Fighting with Food: St Albans in the English Civil War
Since the Middle Ages, Pope ladies (a type of yeast-based bun) have been eaten on New Years’ Day in St Albans. These buns are shaped to look like figures consisting of a body, head, two arms but no legs. They are unique to St Albans and have been closely linked with the Virgin Mary and the Roman Catholic religion. Their true origins remain a mystery.
Throughout the English Civil Wars, St Albans was a Parliamentary stronghold. A Parliamentary garrison was stationed at St Albans from 1442 onwards. The town was put into a permanent state of defence. In fact, St Albans was of crucial strategic importance to Parliament as commanders ranging from the Earl of Essex to Sir Thomas Fairfax used it as their headquarters. Does this mean that St Albans supported Parliament? Where did the loyalties of the population lie?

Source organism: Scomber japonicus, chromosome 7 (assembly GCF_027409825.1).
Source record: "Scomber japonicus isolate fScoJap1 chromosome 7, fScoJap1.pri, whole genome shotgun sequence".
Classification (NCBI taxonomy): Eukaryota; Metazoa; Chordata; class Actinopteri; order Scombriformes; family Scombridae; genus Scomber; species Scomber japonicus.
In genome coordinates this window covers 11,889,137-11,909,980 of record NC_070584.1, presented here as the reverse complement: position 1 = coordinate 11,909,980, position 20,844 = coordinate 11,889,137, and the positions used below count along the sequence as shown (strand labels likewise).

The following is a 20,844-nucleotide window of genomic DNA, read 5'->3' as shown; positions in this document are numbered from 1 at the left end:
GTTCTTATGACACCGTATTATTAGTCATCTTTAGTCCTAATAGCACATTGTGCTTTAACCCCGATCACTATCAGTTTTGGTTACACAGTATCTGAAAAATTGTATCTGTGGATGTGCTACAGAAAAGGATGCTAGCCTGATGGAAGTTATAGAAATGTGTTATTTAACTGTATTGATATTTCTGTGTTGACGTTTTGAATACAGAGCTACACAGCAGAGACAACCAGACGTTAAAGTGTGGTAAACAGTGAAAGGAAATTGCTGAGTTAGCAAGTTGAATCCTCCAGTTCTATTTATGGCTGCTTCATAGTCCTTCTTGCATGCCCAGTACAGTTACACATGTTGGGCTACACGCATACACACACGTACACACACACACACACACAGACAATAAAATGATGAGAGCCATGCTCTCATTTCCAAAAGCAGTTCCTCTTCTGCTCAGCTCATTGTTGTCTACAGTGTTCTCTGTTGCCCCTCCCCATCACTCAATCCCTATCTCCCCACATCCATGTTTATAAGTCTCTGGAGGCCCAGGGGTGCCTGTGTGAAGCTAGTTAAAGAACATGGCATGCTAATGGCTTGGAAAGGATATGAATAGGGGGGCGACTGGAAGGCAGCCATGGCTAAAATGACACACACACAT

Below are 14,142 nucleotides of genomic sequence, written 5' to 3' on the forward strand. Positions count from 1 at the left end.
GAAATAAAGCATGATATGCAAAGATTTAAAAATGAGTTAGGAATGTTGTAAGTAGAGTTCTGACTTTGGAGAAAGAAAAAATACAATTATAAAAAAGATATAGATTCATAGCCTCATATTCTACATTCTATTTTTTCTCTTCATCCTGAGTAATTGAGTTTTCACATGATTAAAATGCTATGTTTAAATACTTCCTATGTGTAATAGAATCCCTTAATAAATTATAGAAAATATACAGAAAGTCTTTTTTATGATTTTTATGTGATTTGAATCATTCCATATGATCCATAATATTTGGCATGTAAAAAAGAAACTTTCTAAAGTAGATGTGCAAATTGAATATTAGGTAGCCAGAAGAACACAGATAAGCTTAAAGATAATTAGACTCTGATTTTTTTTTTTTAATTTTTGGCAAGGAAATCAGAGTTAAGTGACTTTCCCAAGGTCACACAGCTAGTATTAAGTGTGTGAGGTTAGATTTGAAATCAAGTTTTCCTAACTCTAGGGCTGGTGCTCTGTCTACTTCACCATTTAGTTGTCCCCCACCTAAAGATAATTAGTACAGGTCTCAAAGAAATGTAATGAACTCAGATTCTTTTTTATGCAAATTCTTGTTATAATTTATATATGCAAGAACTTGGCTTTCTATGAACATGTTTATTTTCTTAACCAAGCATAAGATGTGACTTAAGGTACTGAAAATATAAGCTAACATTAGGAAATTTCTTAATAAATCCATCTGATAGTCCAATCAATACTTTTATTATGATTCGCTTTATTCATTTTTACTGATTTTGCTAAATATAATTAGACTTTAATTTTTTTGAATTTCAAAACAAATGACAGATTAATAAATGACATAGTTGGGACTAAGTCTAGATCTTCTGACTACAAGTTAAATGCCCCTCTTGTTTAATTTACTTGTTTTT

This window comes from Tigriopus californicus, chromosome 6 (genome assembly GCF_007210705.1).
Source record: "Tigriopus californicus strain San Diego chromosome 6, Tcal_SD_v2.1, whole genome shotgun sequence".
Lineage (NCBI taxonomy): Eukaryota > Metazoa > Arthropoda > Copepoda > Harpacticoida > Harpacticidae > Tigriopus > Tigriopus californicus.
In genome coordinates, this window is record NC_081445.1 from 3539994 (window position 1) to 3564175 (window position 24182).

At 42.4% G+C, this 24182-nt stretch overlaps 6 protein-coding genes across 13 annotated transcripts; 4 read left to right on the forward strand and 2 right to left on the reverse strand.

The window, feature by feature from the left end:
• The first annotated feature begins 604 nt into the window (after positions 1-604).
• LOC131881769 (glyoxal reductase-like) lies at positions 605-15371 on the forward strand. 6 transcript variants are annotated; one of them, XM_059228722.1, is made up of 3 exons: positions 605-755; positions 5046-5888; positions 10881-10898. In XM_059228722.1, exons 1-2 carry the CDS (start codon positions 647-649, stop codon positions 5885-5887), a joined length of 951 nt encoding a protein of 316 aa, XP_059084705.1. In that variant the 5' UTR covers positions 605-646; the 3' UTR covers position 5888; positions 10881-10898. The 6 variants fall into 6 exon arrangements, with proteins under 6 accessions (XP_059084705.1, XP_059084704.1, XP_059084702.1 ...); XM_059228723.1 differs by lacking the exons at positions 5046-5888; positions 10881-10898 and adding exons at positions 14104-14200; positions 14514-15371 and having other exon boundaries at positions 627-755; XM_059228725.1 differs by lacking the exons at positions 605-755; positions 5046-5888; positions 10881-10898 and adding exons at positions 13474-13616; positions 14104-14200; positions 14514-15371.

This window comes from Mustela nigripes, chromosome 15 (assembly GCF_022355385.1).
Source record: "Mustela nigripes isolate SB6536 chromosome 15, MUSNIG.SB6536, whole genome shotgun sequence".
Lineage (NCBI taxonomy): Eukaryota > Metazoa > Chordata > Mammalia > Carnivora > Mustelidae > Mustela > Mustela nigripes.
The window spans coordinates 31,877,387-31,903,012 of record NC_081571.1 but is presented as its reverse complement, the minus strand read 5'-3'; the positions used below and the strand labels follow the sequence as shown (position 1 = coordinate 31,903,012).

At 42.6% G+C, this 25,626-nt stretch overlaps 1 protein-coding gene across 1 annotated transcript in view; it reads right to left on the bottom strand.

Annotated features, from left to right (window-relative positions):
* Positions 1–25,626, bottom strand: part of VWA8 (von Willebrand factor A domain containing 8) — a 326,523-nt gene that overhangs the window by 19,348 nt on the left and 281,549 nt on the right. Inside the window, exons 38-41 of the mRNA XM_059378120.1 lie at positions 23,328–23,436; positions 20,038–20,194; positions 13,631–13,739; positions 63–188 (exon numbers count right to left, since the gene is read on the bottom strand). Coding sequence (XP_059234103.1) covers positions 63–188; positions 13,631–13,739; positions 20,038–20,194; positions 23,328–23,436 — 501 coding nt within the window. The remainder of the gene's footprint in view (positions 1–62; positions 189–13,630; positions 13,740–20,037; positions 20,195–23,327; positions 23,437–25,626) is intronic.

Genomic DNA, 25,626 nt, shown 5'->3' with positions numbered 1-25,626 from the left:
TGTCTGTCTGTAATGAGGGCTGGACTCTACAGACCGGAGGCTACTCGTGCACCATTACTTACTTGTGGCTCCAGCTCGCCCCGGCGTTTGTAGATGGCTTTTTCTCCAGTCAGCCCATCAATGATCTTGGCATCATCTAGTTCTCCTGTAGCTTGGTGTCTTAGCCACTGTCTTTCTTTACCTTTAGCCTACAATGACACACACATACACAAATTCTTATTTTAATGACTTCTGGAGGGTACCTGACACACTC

The simple answer is: we don’t know. In 1649, the townspeople incited the soldiers of the garrison to mutiny and there were riots in consequence. This could be perceived as a demonstration of loyalty to King Charles who was executed that year, but as he had been beheaded five months earlier this is unlikely. More probable is the inevitable tension between civilians and a garrison that drained the town’s resources and could become a source of drunk and disorderly behaviour.
However, the ancient St Albans tradition of Pope ladies potentially took on a whole new meaning during the civil war. Not only were they associated with Catholicism, they could also symbolise the devoutly Roman Catholic wife of Charles I, Henrietta Maria. There was no attempt by Parliament to suppress the eating of Pope ladies. Was the eating of Pope ladies an act of defiance against Parliament or a protest against being involved in a war that they’d had forced upon them? Was it an example of completely innocent behaviour? What do you think is the answer?
This article was written using information from the Victoria County History of Hertfordshire.